1. (informal) To market a product or service by means of purported market research.
sugar {{wikipedia}} Alternative forms: shugar (obsolete) etymology From later Old French çucre (circa 13th cent), from Malayalam zuccarum, from Old Italian zucchero, from Arabic سُكّر 〈suk̃r〉, from Persian شکر 〈sẖḵr〉, from Sanskrit शर्करा 〈śarkarā〉, from Proto-Indo-European *ḱorkeh- 〈*ḱorkeh-〉, akin to Ancient Greek κρόκη 〈krókē〉. pronunciation
  • (UK) /ˈʃʊɡə(ɹ)/
  • {{audio}}
  • (US) {{enPR}}, /ˈʃʊɡɚ/
  • {{audio}}
  • {{rhymes}}
noun: {{en-noun}}
  1. (uncountable) Sucrose in the form of small crystals, obtained from sugar cane or sugar beet and used to sweeten food and drink.
  2. (countable) When used to sweeten a drink, an amount of this substance approximately equal to five gram or one teaspoon. He usually has his coffee white with one sugar.
  3. (countable, chemistry) Any of various small carbohydrate that are used by organism to store energy.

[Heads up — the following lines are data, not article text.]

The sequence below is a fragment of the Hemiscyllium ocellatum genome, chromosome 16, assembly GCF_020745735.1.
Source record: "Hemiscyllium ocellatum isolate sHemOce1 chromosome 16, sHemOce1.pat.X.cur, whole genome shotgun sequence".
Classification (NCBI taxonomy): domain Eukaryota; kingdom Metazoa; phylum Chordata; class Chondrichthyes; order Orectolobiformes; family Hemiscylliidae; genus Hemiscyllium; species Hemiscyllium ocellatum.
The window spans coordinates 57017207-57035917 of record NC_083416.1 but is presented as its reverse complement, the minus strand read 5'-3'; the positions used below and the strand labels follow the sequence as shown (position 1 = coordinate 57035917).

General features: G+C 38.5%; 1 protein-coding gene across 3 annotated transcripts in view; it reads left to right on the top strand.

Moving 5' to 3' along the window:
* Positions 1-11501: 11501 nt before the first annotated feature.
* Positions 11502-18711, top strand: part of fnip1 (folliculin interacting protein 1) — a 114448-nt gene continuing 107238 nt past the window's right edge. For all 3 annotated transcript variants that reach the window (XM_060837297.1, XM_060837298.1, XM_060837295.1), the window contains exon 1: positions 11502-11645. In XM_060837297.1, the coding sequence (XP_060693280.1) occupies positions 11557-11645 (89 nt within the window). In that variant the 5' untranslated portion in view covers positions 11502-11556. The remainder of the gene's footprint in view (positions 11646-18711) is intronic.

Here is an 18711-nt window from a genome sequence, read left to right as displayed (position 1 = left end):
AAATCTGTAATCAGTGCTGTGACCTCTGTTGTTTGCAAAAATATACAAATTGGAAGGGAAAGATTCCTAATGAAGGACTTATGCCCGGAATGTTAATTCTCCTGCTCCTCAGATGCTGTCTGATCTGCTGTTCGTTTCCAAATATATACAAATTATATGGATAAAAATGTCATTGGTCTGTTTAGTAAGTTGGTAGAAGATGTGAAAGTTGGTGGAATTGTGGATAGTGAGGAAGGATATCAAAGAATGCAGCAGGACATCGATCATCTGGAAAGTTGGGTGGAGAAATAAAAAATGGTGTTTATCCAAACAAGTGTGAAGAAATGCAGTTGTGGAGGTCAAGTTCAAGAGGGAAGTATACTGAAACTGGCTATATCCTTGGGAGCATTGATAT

4. (countable) A generic term for sucrose, glucose, fructose, etc.
  5. (countable) A term of endearment. I'll be with you in a moment, sugar.
  6. (countable, slang) A kiss.
  7. (chiefly, southern US, slang, uncountable) Effeminacy in a male, often implying homosexuality. I think John has a little bit of sugar in him.
  8. (uncountable, informal) Diabetes.
  9. (by extension) Anything resembling sugar in taste or appearance. Sugar of lead (lead acetate) is a poisonous white crystalline substance with a sweet taste.
  10. Compliment or flattery used to disguise or render acceptable something obnoxious; honeyed or soothing words.
verb: {{en-verb}}
  1. (transitive) To add sugar to; to sweeten with sugar. John heavily sugars his coffee.